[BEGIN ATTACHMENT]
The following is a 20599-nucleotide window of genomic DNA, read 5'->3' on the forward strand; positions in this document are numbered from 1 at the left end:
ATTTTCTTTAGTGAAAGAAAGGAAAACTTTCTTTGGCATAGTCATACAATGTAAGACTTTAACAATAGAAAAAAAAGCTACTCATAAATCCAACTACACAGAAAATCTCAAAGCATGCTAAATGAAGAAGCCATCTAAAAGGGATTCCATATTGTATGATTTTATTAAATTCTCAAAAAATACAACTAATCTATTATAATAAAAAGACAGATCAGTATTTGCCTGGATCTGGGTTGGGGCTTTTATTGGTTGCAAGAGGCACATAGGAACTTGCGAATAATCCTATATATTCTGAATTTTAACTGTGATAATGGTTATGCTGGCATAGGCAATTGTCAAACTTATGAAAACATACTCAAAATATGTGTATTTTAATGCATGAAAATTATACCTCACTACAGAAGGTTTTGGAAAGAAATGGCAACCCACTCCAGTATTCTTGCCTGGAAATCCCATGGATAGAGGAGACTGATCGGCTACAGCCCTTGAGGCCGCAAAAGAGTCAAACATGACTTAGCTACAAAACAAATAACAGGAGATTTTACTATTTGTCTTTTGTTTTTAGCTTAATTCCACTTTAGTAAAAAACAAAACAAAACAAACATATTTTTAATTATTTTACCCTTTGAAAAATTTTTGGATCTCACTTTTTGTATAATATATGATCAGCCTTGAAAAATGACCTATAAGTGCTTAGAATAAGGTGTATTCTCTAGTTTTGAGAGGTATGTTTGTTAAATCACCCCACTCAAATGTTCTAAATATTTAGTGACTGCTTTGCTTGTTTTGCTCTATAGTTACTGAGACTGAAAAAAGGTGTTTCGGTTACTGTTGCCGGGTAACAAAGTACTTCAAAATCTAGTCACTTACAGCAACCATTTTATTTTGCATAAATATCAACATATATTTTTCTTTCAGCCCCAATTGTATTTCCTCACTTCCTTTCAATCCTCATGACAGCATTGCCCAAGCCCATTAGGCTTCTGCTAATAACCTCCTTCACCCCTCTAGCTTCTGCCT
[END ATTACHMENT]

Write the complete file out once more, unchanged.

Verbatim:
The following is a 20599-nucleotide window of genomic DNA, read 5'->3' on the forward strand; positions in this document are numbered from 1 at the left end:
ATTTTCTTTAGTGAAAGAAAGGAAAACTTTCTTTGGCATAGTCATACAATGTAAGACTTTAACAATAGAAAAAAAAGCTACTCATAAATCCAACTACACAGAAAATCTCAAAGCATGCTAAATGAAGAAGCCATCTAAAAGGGATTCCATATTGTATGATTTTATTAAATTCTCAAAAAATACAACTAATCTATTATAATAAAAAGACAGATCAGTATTTGCCTGGATCTGGGTTGGGGCTTTTATTGGTTGCAAGAGGCACATAGGAACTTGCGAATAATCCTATATATTCTGAATTTTAACTGTGATAATGGTTATGCTGGCATAGGCAATTGTCAAACTTATGAAAACATACTCAAAATATGTGTATTTTAATGCATGAAAATTATACCTCACTACAGAAGGTTTTGGAAAGAAATGGCAACCCACTCCAGTATTCTTGCCTGGAAATCCCATGGATAGAGGAGACTGATCGGCTACAGCCCTTGAGGCCGCAAAAGAGTCAAACATGACTTAGCTACAAAACAAATAACAGGAGATTTTACTATTTGTCTTTTGTTTTTAGCTTAATTCCACTTTAGTAAAAAACAAAACAAAACAAACATATTTTTAATTATTTTACCCTTTGAAAAATTTTTGGATCTCACTTTTTGTATAATATATGATCAGCCTTGAAAAATGACCTATAAGTGCTTAGAATAAGGTGTATTCTCTAGTTTTGAGAGGTATGTTTGTTAAATCACCCCACTCAAATGTTCTAAATATTTAGTGACTGCTTTGCTTGTTTTGCTCTATAGTTACTGAGACTGAAAAAAGGTGTTTCGGTTACTGTTGCCGGGTAACAAAGTACTTCAAAATCTAGTCACTTACAGCAACCATTTTATTTTGCATAAATATCAACATATATTTTTCTTTCAGCCCCAATTGTATTTCCTCACTTCCTTTCAATCCTCATGACAGCATTGCCCAAGCCCATTAGGCTTCTGCTAATAACCTCCTTCACCCCTCTAGCTTCTGCCT